A mass of Mitfords: from l to r, Jessica, Nancy, Diana, Unity and Pamela
Last year I read a biography of the Mitford sisters and decided that if I was going to pick a favorite Mitford, it would have to be Jessica. Of course, what with two of the sisters winning the now undesirable title of most famous fascists in Britain, it's not like it was really difficult; one would have to think that given the choice between the fascist sisters and the renegade sort-of-communist sister, the communist seems much better, especially as communism in the 1930s in Britain seemed mostly a lark for slightly bored Bright Young Things (one of Jessica's friends tells her about going from a weekend at a peer's country house to cover a communist rally and the enormous difficulty he had hiding his tuxedo from his worker cohorts).
(btw, this is when one knows one has been reading too many upper-class British authors—one starts obliquely referring to oneself as "one" and finds oneself using terms like "lark." One is quite annoying).
So I picked up Jessica Mitford's memoir of her younger years, Hons and Rebels. This book was heavily quoted in the bio I read last year so much of it was familiar territory. Still, Mitford was a charming, funny writer, with the dry, understatement you would expect from someone of the era of Waugh, and her own sister, Nancy, so even parts I remembered reading before were worth reading again.
To recap briefly (and my goal for today is briefly in everything): the Mitfords were British nobility of the slightly crumbling, sun is setting on the Empire type. The girls were raised in a country house with a succession of governesses whom the girls terrified (the one that stayed was the one who impressed the younger set of sisters by cheerfully teaching them to shoplift). They rarely went to school (a couple of the older sisters had vague, sporadic years at "finishing schools") but instead had lessons at home, none of which were particularly challenging. This left plenty of time for the sisters to do things like ride horses, adopt pet snakes and lambs, create secret languages, make up dozens of nicknames, and go to war against their lone brother for no reason other than that he was their lone brother.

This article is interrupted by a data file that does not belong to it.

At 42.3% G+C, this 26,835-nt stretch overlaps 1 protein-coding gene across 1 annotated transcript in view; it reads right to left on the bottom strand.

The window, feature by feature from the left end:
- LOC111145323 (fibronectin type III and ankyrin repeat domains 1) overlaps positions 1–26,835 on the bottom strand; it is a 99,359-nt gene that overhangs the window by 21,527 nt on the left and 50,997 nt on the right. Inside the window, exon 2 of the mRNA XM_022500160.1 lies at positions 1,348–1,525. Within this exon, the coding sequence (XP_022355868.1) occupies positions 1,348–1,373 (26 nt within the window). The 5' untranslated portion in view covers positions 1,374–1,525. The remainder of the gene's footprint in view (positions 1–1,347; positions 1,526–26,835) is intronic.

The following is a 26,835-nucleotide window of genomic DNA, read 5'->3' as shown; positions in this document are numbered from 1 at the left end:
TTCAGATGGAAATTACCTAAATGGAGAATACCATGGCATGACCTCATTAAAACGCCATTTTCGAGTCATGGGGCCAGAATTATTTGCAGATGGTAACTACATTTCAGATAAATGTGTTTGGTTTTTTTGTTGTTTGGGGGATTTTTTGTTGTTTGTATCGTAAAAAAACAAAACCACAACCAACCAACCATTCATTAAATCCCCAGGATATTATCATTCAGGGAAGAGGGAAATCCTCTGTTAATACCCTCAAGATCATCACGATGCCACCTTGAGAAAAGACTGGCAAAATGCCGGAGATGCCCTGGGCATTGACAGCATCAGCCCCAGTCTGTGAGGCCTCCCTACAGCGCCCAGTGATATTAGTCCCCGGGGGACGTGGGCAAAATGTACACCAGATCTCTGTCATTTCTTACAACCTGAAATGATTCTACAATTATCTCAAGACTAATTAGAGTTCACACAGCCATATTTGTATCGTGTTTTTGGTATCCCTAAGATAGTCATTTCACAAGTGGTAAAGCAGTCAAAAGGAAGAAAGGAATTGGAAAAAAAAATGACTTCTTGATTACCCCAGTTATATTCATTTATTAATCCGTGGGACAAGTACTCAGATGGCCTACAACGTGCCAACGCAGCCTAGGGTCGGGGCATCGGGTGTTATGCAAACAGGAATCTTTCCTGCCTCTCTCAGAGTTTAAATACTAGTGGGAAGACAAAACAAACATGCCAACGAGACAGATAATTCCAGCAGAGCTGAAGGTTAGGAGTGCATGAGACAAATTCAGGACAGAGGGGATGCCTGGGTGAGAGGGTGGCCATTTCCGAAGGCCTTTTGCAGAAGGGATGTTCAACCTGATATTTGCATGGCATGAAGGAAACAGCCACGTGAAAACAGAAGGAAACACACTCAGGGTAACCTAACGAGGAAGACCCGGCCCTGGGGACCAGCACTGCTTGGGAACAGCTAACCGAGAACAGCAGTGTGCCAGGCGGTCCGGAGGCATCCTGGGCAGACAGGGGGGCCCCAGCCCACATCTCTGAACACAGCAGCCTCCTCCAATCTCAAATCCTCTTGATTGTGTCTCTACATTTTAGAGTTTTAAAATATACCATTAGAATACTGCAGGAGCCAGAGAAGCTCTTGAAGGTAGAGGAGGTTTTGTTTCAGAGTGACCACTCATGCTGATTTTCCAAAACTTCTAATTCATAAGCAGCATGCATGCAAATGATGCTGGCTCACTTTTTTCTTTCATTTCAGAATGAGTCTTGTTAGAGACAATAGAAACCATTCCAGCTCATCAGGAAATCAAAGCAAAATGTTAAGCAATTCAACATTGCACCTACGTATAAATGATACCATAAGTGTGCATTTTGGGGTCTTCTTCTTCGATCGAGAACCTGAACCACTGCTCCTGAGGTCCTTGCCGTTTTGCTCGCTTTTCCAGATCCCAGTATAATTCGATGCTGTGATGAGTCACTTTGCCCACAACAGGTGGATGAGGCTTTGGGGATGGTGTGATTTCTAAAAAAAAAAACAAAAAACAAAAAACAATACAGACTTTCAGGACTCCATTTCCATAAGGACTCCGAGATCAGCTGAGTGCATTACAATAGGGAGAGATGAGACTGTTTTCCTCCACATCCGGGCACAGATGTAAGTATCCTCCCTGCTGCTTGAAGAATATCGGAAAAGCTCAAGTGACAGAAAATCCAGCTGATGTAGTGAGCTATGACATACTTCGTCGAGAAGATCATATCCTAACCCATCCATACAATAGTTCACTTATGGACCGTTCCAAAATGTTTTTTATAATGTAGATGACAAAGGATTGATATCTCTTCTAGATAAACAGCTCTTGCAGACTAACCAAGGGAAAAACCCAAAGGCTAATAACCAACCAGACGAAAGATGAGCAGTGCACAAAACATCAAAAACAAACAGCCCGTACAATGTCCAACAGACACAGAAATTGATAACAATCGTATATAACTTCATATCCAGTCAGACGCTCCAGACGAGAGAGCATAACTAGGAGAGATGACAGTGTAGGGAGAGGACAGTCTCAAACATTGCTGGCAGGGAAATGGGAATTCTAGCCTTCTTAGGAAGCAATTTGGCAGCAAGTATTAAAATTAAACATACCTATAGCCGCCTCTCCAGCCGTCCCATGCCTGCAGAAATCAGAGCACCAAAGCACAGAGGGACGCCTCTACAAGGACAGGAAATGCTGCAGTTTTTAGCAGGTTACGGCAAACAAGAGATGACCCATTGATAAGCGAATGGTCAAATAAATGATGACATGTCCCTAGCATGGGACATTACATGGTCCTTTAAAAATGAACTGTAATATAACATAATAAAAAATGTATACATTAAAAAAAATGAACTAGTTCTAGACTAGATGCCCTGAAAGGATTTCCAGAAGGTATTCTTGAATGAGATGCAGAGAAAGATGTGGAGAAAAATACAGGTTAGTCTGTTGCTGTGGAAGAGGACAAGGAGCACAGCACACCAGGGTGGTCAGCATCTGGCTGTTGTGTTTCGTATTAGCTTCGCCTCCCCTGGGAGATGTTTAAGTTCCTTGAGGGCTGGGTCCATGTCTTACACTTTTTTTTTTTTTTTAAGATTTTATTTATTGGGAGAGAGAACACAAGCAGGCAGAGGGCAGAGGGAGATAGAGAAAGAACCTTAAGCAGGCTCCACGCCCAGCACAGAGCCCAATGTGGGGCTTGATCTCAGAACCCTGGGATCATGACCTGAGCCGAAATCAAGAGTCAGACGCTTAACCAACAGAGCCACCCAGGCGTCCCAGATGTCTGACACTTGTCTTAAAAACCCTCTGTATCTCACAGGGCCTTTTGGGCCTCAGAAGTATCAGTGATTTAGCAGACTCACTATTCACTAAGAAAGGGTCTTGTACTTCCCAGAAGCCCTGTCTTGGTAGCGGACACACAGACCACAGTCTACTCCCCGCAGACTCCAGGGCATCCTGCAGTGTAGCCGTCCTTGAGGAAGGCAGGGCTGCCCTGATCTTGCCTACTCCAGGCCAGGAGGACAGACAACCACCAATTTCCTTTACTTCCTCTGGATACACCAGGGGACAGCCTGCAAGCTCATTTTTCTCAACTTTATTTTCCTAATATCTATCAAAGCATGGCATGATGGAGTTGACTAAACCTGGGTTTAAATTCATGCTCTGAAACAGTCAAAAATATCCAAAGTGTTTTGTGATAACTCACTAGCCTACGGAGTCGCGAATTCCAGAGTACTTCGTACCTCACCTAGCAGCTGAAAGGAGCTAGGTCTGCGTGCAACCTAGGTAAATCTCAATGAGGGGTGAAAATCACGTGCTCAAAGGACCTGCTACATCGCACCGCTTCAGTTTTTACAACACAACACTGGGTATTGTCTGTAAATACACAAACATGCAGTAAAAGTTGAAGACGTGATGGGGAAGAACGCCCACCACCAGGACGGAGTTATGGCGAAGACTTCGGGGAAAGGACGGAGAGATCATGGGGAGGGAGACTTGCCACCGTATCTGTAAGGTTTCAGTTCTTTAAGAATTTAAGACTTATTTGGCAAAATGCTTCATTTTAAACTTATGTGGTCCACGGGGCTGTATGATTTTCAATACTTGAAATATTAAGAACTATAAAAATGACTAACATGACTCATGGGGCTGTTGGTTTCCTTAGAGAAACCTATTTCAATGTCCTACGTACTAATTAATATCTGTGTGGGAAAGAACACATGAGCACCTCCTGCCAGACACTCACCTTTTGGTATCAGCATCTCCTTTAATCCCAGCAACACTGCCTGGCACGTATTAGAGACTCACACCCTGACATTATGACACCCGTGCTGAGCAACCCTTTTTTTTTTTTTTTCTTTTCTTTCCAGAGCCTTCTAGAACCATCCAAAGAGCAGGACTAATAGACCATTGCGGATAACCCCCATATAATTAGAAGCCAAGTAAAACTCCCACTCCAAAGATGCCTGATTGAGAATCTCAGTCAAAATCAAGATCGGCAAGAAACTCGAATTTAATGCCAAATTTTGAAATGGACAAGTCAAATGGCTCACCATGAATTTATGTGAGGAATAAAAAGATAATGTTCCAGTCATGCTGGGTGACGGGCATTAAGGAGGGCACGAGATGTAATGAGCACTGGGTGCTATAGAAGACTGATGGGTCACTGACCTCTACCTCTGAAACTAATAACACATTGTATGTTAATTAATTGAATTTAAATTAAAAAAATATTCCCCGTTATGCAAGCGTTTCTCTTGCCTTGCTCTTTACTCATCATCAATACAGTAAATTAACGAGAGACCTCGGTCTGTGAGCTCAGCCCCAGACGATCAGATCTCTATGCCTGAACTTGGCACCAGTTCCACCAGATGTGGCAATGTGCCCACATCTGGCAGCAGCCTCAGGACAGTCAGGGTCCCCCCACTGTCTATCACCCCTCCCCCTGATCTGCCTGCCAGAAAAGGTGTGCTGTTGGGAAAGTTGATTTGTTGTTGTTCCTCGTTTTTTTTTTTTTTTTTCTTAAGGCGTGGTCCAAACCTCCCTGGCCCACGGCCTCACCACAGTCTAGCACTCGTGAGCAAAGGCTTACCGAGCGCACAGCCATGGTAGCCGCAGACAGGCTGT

Jessica desperately wanted to go to school and go to university but that wasn't considered an option for a daughter of a peer, at least in their family. She was stifled by the country life and began to plan some way to get away, concocting all sorts of escape plans, including one in which she would make it seem like she had fallen into Loch Ness during a trip to Scotland; since rumor had it that no bodies were ever found in the lake because the monster ate them, this would be the perfect cover that would allow her to disappear without a trace. In preparation for her eventual escape, Jessica started a "Running Away" fund when she was young. The account received a considerable boost when Jessica's appendix was removed and she sold it to her younger sister for a pound (after the appendix began to smell and rot the family threw it out, leaving Debo, the buyer, infuriated when Jessica wouldn't return her money).